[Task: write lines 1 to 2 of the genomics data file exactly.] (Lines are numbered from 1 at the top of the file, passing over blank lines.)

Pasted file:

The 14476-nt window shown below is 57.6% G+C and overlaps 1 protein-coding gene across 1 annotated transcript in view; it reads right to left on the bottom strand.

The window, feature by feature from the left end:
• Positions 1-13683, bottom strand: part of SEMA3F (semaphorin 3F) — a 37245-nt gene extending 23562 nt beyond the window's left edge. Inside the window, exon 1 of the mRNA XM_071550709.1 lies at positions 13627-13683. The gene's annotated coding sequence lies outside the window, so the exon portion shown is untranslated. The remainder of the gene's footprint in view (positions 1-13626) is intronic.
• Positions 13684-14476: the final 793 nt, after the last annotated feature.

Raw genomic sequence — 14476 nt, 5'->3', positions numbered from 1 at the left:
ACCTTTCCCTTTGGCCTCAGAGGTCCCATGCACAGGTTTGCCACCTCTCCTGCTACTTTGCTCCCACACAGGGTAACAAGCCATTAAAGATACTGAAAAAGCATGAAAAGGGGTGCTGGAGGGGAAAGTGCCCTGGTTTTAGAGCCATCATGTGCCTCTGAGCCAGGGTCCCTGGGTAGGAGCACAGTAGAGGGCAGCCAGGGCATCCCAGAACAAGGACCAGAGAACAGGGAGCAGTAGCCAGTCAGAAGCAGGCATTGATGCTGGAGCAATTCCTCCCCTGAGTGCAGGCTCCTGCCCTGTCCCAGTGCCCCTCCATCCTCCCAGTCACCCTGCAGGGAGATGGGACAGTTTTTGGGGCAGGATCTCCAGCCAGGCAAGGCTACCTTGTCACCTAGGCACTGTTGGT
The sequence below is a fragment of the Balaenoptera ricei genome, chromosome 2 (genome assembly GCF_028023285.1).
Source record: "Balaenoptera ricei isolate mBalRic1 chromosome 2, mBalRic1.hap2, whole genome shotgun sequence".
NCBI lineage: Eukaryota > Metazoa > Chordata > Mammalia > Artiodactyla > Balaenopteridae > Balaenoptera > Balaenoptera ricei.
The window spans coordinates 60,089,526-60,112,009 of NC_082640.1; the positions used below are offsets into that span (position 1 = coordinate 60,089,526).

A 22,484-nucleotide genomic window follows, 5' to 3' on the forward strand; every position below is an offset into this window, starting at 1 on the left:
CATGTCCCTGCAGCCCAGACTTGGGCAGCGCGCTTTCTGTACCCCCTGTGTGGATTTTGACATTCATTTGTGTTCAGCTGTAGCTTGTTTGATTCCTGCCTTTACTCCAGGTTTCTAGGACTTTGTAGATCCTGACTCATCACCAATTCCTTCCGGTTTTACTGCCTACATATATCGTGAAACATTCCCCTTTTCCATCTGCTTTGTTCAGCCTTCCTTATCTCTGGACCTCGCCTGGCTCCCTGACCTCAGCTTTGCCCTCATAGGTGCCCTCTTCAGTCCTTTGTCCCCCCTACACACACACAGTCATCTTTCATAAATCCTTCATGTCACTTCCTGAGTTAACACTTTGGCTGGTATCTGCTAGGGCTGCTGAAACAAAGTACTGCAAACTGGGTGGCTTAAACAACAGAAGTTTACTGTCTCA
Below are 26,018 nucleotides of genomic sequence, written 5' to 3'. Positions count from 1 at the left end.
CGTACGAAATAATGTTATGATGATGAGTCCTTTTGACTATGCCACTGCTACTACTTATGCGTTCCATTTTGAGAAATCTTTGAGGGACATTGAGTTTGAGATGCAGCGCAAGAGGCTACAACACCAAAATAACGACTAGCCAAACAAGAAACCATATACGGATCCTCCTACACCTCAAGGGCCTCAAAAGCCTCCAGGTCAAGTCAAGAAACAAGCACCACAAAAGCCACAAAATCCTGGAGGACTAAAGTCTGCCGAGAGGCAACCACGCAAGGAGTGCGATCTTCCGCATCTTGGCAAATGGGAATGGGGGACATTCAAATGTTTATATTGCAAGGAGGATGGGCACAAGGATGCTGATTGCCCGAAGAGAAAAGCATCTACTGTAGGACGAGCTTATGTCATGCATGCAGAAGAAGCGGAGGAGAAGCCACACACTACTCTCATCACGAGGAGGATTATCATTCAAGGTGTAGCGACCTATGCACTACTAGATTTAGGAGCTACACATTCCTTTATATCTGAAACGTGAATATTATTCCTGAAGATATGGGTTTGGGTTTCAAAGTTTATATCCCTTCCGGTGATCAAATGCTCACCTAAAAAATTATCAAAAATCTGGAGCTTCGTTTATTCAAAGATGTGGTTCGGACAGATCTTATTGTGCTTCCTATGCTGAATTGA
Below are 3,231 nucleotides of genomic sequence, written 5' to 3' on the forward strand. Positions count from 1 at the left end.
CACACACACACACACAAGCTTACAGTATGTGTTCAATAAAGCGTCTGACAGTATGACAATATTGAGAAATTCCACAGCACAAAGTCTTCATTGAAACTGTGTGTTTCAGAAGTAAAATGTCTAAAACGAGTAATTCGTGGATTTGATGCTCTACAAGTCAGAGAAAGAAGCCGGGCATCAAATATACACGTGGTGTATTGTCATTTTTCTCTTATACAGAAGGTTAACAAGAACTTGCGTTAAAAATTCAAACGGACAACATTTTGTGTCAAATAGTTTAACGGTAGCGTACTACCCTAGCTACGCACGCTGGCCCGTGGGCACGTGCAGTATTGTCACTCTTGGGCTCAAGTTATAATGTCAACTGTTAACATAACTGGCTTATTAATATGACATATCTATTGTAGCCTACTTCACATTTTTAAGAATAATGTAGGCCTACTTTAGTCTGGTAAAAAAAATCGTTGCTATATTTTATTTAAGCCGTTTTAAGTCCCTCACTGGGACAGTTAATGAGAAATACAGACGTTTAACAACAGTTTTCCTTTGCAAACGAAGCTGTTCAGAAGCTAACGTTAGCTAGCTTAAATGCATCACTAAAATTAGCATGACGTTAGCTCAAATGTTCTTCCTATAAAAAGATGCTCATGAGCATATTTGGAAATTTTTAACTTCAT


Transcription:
The 14476-nt window shown below is 57.6% G+C and overlaps 1 protein-coding gene across 1 annotated transcript in view; it reads right to left on the bottom strand.

The window, feature by feature from the left end: